Before discussing wind direction, it is good to first define the term wind. Wind is air movement essentially created by the rising of warm and lowering of cool air. Specifically, as the sun heats the earth the land is heated more quickly than the water. The air above the land gets warmer and rises, creating an area of low pressure. As air continues to rise, it cools and ultimately moves over the water where it falls, creating an area of high pressure, moving cold air toward the land. This movement from one area to the next, resulting from temperature and pressure differences, is what creates the wind.
The direction of the wind is determined by various factors including the friction or lack of friction the earth's surface places on it. As illustrated by Nolan Atkins at Lyndon State College, wind going over a body of water can change direction due to a decrease in the amount of friction it experiences. Very generally speaking, warm air from the equator rises, moves toward the poles, falls and then returns to the equator, according to the BBC weather writers, helping to create wind patterns. Cells of wind patterns are present all over the globe and include "trade winds" which helped Europeans settle in the Americas.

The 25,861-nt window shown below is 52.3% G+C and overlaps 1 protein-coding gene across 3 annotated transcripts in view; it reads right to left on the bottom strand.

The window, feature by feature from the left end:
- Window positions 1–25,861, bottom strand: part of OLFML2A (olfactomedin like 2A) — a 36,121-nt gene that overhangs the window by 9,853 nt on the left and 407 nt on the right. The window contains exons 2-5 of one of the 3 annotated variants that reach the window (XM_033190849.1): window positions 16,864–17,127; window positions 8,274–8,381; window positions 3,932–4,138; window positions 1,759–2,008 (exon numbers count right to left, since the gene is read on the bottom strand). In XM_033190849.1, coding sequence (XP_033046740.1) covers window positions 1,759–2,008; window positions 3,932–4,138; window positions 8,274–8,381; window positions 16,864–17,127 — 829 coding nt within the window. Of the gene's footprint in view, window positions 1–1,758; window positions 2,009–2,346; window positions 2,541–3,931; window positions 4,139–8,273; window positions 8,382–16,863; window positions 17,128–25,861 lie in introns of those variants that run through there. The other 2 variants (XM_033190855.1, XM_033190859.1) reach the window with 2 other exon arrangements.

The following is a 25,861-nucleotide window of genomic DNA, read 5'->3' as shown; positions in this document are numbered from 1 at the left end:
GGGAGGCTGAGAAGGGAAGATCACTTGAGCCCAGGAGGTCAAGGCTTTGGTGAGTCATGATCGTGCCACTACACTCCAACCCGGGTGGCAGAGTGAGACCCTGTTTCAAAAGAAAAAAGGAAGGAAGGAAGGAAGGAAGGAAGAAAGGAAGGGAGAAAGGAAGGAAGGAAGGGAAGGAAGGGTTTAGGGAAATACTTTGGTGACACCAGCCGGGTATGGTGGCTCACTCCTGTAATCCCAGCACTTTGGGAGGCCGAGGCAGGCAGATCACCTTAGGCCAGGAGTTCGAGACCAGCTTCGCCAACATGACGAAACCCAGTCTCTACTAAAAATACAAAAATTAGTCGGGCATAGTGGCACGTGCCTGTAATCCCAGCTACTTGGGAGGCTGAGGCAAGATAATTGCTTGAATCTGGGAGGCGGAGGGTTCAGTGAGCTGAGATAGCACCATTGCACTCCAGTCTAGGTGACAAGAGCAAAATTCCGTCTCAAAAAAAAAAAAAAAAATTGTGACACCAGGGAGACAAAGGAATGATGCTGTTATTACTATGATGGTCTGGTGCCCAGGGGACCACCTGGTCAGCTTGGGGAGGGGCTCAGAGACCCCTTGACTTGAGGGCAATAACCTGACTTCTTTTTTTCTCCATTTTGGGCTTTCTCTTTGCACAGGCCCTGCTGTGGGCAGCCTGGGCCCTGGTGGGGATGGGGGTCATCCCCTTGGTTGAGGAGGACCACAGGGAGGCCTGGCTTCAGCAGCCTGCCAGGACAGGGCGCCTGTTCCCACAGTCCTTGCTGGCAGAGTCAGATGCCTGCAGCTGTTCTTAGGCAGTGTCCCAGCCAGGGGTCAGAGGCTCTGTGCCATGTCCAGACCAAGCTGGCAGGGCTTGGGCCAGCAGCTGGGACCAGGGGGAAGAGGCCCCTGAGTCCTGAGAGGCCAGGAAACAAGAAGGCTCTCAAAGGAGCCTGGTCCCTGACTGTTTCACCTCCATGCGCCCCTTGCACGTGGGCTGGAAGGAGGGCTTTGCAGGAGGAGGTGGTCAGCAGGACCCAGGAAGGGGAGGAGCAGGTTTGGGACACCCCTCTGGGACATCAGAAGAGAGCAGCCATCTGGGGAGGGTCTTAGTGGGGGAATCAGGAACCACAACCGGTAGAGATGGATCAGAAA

The direction of the wind is measured according to the number of degrees from true north, or 360 degrees on the compass and is described according to the direction it originates from. For instance, an easterly wind means that the wind is coming in from the east, not moving east. Note that wind usually travels horizonally across the earth and is measured on the surface using anenometers and wind vanes and in the upper atmosphere using aircraft reports, among other means, as mentioned by writers at Weather.com.
- Harald Richter, NOAA